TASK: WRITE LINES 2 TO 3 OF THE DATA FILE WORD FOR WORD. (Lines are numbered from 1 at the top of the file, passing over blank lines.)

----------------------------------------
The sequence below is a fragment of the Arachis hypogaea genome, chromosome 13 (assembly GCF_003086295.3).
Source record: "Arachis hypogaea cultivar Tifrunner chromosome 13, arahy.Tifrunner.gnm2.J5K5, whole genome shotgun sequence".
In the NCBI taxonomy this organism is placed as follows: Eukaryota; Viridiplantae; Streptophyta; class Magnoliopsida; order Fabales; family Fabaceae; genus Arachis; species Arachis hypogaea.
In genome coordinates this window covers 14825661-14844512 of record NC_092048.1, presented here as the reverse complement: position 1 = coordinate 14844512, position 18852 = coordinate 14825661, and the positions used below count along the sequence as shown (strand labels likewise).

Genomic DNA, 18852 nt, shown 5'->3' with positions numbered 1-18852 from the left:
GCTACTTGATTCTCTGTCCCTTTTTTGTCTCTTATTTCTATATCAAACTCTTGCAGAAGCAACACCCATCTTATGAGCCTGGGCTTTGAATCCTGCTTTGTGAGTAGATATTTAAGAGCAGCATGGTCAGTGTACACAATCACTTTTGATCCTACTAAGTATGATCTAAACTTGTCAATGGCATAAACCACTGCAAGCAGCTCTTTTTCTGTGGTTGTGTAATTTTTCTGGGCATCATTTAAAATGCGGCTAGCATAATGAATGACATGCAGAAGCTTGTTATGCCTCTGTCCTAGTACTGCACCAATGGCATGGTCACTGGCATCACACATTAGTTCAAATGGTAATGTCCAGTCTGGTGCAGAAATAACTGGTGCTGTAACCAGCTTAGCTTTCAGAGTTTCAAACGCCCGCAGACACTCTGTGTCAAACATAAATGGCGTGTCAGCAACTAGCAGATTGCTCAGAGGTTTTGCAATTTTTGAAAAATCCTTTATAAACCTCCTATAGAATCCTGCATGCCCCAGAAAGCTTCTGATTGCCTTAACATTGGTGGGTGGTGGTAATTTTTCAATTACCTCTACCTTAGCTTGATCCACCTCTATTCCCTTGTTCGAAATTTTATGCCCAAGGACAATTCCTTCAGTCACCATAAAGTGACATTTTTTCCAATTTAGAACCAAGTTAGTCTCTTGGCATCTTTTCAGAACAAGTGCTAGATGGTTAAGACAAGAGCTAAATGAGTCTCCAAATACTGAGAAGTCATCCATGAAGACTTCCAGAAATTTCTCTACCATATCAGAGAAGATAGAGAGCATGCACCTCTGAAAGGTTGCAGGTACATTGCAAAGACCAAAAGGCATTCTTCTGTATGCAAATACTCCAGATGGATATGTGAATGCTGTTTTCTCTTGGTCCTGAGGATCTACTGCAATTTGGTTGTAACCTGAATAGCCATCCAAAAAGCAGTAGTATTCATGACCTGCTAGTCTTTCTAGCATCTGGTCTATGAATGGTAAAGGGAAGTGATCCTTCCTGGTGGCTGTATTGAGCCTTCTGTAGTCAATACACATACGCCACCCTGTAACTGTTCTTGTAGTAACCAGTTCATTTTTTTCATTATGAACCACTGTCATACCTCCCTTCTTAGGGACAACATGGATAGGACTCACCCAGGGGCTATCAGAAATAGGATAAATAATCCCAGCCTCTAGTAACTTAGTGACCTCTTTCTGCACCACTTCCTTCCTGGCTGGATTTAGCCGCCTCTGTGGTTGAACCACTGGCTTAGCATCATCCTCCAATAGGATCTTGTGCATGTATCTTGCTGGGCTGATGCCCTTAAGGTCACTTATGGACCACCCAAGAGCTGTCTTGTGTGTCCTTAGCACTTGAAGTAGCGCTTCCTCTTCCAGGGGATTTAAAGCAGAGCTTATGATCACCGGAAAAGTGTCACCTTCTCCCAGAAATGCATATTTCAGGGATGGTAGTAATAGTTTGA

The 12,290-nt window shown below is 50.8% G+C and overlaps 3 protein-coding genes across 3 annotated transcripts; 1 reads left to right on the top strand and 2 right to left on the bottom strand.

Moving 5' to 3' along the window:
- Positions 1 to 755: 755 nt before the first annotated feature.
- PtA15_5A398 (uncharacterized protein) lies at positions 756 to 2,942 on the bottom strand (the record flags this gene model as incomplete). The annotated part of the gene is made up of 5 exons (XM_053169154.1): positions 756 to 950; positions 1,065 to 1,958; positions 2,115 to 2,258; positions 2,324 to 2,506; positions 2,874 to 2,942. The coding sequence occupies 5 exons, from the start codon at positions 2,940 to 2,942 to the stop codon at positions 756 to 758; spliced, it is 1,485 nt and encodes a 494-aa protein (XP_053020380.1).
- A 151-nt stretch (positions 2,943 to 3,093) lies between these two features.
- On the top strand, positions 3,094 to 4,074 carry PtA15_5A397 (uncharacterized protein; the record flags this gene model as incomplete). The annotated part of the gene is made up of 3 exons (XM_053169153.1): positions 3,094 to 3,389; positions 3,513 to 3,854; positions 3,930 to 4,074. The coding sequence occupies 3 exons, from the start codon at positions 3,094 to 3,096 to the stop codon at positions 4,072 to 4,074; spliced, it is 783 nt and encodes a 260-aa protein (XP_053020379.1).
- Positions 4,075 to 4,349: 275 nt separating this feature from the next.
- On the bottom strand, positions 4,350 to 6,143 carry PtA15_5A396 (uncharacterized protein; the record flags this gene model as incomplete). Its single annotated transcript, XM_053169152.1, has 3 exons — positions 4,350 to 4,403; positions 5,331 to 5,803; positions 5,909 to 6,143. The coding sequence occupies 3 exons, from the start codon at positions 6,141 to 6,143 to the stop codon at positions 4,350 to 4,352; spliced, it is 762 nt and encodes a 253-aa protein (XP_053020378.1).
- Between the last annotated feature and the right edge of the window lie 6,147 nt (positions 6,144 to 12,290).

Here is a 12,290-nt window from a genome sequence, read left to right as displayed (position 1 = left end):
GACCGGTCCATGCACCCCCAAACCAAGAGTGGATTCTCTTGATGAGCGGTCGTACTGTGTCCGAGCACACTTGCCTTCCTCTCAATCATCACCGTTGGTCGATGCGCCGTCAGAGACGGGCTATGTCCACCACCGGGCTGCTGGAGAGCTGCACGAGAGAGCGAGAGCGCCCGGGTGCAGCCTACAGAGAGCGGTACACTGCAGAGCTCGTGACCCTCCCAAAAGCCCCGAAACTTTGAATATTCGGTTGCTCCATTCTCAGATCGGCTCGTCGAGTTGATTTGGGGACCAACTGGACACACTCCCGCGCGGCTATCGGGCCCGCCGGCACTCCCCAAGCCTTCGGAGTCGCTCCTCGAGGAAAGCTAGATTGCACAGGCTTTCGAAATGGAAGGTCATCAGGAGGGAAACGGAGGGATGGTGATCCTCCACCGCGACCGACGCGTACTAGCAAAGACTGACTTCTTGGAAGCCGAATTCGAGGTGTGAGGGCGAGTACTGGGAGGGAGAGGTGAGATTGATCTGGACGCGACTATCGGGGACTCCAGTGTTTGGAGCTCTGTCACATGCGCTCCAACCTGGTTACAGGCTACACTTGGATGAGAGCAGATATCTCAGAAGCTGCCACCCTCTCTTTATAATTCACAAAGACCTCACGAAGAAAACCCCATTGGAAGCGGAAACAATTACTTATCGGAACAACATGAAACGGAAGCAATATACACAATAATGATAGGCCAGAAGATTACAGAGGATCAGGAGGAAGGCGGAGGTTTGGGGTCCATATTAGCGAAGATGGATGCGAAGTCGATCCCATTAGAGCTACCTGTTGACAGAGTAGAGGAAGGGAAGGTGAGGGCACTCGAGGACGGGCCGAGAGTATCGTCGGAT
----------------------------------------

Source record: "Arachis hypogaea cultivar Tifrunner chromosome 13, arahy.Tifrunner.gnm2.J5K5, whole genome shotgun sequence".
In the NCBI taxonomy this organism is placed as follows: Eukaryota; Viridiplantae; Streptophyta; class Magnoliopsida; order Fabales; family Fabaceae; genus Arachis; species Arachis hypogaea.